The emergence of a cortical impoverishment group showing a distributed reduction in cortical thickness compared to the other subgroup of patients and healthy controls is now a well-established feature of cluster analytical studies in schizophrenia. In a prior work where we studied two independent groups of patients with established schizophrenia as well as a part of the sample reported here, we observed a reliably identifiable subgroup of patients with cortical impoverishment (Liang et al., 2022), who did not differ from other patients in the cognitive or clinical severity. Similar findings also reported a “cortical impoverishment subgroup” at various illness stages (Sugihara et al., 2017; Dwyer et al., 2018; Chand et al., 2020; Pan et al., 2020), supporting the stability of this subtype. While the mechanistic processes underlying this structural deviation are still circumspect, based on the higher glutamate levels noted in this subgroup using 7T MRS from a dorsal ACC voxel, a putative link to excitotoxicity (Plitman et al., 2014) (or E/I dysfunction Limongi et al., 2020) can be drawn.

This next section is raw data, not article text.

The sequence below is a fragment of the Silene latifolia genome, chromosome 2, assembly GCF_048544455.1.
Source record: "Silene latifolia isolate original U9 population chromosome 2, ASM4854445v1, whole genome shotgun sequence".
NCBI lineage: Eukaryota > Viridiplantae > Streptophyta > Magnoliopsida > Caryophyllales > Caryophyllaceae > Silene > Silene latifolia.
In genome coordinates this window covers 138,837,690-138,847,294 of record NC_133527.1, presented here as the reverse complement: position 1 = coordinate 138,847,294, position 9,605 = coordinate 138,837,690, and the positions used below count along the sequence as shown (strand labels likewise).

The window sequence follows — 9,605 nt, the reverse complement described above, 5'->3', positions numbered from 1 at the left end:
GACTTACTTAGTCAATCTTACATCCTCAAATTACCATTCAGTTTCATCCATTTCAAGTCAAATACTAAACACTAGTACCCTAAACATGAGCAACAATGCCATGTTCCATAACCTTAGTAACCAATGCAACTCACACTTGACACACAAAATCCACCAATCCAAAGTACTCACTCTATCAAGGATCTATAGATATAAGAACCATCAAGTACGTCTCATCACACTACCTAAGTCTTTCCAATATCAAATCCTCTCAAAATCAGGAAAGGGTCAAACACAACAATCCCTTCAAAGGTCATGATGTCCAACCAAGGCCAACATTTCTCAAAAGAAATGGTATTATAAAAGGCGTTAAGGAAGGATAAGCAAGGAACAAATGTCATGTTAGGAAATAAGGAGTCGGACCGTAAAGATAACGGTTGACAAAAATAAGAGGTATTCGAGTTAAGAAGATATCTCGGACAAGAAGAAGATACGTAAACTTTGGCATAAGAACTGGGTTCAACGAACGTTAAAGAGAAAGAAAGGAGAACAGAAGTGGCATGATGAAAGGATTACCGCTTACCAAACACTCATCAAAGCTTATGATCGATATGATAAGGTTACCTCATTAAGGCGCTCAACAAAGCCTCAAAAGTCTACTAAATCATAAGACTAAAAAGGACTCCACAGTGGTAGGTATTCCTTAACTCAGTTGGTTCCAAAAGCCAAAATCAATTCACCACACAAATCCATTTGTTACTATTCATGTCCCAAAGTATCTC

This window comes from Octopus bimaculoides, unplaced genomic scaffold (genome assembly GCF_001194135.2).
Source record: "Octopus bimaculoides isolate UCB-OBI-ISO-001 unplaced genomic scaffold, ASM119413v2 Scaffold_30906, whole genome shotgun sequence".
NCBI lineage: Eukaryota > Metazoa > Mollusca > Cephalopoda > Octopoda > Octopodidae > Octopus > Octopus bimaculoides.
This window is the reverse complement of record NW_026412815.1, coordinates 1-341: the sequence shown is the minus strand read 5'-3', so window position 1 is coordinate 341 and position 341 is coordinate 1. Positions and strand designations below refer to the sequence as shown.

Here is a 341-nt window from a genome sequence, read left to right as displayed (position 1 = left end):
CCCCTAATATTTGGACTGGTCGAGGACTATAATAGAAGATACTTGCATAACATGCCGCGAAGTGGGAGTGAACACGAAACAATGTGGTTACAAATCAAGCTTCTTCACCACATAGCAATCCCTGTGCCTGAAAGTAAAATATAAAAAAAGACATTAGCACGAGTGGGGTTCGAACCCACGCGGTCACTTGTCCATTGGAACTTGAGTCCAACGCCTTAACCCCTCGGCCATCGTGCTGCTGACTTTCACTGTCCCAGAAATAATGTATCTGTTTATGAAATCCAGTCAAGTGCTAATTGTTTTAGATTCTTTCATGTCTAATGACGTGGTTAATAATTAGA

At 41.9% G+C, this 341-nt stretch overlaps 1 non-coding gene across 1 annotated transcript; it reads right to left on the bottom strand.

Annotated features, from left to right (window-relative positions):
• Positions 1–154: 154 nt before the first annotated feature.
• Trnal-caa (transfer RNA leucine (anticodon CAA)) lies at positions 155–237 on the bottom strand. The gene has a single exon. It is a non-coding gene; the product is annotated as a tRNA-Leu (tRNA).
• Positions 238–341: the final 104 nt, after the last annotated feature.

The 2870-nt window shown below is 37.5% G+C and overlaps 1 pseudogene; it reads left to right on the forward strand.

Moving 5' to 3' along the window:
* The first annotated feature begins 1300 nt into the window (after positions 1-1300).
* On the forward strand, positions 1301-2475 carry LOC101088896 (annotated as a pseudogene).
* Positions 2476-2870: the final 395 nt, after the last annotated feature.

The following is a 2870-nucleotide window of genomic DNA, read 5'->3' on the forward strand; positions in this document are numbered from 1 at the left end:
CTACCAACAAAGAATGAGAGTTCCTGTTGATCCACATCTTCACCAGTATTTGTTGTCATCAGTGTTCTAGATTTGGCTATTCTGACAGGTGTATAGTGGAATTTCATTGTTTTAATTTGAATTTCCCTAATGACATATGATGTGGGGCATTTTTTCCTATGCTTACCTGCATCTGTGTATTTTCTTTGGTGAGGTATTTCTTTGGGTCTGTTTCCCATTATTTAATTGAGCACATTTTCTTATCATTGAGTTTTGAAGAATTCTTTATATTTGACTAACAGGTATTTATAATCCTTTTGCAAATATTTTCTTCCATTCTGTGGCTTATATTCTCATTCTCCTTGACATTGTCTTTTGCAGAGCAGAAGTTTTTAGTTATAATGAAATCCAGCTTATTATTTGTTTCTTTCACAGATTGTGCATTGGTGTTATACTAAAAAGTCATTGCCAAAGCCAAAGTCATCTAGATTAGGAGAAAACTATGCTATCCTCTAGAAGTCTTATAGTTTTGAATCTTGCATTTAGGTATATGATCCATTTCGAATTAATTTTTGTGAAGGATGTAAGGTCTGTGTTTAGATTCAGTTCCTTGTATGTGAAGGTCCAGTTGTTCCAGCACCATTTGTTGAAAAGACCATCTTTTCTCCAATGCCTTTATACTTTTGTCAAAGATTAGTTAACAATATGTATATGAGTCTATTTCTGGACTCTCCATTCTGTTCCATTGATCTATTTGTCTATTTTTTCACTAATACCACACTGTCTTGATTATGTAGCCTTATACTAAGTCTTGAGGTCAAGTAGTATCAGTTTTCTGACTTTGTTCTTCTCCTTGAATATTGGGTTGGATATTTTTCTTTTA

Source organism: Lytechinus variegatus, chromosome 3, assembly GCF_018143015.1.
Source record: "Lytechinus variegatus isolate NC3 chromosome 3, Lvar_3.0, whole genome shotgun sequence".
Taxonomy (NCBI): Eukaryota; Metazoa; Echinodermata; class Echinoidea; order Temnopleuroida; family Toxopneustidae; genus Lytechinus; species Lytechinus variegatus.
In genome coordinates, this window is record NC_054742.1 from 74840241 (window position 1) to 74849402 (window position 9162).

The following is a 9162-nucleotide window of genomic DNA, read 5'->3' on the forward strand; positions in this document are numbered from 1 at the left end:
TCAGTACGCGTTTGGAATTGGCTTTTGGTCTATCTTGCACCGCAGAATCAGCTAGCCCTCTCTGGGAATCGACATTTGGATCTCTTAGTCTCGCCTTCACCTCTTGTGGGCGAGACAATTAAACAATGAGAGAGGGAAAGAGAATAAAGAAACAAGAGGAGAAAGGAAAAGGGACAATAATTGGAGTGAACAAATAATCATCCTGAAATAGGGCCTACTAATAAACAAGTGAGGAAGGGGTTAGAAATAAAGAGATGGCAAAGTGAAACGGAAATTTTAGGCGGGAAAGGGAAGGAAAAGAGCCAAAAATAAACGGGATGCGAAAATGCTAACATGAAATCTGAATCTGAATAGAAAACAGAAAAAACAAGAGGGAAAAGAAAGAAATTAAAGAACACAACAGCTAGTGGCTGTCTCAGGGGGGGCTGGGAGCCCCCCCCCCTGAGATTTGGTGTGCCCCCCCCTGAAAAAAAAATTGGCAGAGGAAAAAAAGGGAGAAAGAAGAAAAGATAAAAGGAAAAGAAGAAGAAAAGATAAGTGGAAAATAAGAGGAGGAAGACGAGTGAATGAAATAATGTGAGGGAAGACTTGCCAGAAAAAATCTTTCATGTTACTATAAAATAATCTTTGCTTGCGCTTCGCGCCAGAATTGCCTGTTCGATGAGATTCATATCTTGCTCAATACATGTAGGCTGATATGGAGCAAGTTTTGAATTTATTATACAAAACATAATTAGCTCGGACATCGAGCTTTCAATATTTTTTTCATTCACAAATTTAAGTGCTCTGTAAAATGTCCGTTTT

According to the NMDA hypofunction or glutamatergic dysregulation models of schizophrenia, higher glutamate transmission may relate to excitation-inhibition imbalance (Limongi et al., 2020) and if unchecked, may result in synaptic and neuronal loss (Wang and Qin, 2010). These cellular mechanisms have been hypothesized to underlie structural deficits in schizophrenia (Plitman et al., 2014). Multilevel genetic and physiological studies are needed to further pursue this observation. We now provide an important lead in this pursuit by identifying language dysfunction in this subgroup of schizophrenia. Additionally, we want to highlight the implications of dissecting neurobiological heterogeneity in schizophrenia. In our study, despite displaying similar symptom severity and social functioning, the two patient subgroups have distinct neurobiological underpinnings, and may represent different pathophysiological pathways of developing schizophrenia.